Almost 40% Of Americans Now Support Some Form of Reparations, 10% Increase
While federal reparations talks have all but stalled, local governments have taken up the cause and more Americans are showing support. California’s historical reparations task force is ready to end its year-long study on July 1 and present its recommendations on reparations for Black Californians who can trace their ancestry to slavery.
As more and more cities, states, and institutions publicly discuss reparations, the support for repair to Black Americans has too slowly increased, according to recent polls, The Black Wall Street Times reported.
In 2002, a mere 14 percent supported reparations for Black Americans, according to a Gallup poll conducted that year. A 2016 Marist poll revealed only 26 percent of the 1,200 adults surveyed nationwide said they believe the government should pay reparations to the descendants of slaves. By 2019, a Gallup poll asking a similar question found that 29 percent of adults favored reparations. Pew Research conducted a reparations poll in 2021, following a nationwide racial reckoning after the 2020 police murder of George Floyd; that poll of nearly 4,000 adults found support for reparations stood at 30 percent nationwide. Black Americans, young Americans, and those who identified as Democrats were the main supporters.
A poll released in December 2022 by Rasmussen found that an incredible 38 percent of likely voters favored some form of reparations for slavery. This marks a 10 percent increase in support from previous polls. Still, 54 percent opposed or strongly opposed reparations, according to the poll. Yet this represented a 10-point increase from a similar poll Rasmussen conducted in January 2021.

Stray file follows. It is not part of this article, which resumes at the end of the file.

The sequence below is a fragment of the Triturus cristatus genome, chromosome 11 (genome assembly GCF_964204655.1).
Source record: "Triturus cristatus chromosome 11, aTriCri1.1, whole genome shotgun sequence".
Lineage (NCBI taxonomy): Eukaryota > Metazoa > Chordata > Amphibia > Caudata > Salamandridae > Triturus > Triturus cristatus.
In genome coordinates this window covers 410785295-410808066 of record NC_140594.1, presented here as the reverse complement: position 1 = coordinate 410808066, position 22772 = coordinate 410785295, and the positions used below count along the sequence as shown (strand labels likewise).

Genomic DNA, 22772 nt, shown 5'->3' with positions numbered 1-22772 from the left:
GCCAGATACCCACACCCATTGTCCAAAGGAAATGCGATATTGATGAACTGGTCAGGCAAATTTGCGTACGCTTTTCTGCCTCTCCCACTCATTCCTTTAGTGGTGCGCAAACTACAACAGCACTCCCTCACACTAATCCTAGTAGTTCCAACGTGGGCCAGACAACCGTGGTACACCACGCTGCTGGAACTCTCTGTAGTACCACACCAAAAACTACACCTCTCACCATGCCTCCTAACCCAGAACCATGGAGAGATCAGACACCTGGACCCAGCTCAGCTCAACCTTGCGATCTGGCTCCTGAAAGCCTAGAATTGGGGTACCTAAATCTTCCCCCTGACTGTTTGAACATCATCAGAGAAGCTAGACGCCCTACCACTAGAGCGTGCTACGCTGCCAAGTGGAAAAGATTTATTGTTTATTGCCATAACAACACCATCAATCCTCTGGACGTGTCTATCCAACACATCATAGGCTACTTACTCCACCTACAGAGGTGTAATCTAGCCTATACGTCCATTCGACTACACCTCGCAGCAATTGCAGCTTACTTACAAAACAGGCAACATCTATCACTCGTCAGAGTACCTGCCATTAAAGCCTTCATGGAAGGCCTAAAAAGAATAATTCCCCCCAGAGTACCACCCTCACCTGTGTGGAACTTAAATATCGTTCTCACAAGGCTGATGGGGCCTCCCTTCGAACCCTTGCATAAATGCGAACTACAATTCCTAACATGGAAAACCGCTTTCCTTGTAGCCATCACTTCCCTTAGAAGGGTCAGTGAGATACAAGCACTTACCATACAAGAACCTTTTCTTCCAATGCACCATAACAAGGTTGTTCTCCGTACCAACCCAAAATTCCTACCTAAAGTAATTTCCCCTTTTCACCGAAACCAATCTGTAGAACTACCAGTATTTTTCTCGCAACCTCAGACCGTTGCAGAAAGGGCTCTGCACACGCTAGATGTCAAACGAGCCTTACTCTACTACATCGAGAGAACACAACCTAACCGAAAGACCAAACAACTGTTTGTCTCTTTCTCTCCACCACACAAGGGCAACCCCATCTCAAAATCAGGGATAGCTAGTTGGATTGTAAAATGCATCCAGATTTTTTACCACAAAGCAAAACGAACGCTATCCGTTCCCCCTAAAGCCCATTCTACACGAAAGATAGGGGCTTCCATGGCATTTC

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While support is growing, there remains a wide gap in white support for reparations, particularly in relation to cash reparations.
White Americans view the prospect of reparations mostly negatively, a 2021 Pew Research Center survey found. Three in ten U.S. adults say descendants of people enslaved in the U.S. should be repaid in some way, such as by giving land or money. About seven in ten (68 percent) say these descendants should not be repaid.
Around three-quarters of Black adults (77 percent) say the descendants of people enslaved in the U.S. should be repaid in some way, while only 18 percent of white Americans say the same.
A crowd listens to speakers at a reparations rally outside City Hall in San Francisco on March 14, 2023. Economists for a California reparations task force estimate the state owes Black residents at least $800 billion for harms in policing, housing and health. The preliminary estimate will be discussed at the March 29, 2023, meeting of the state reparations task force. (AP Photo/Jeff Chiu, File)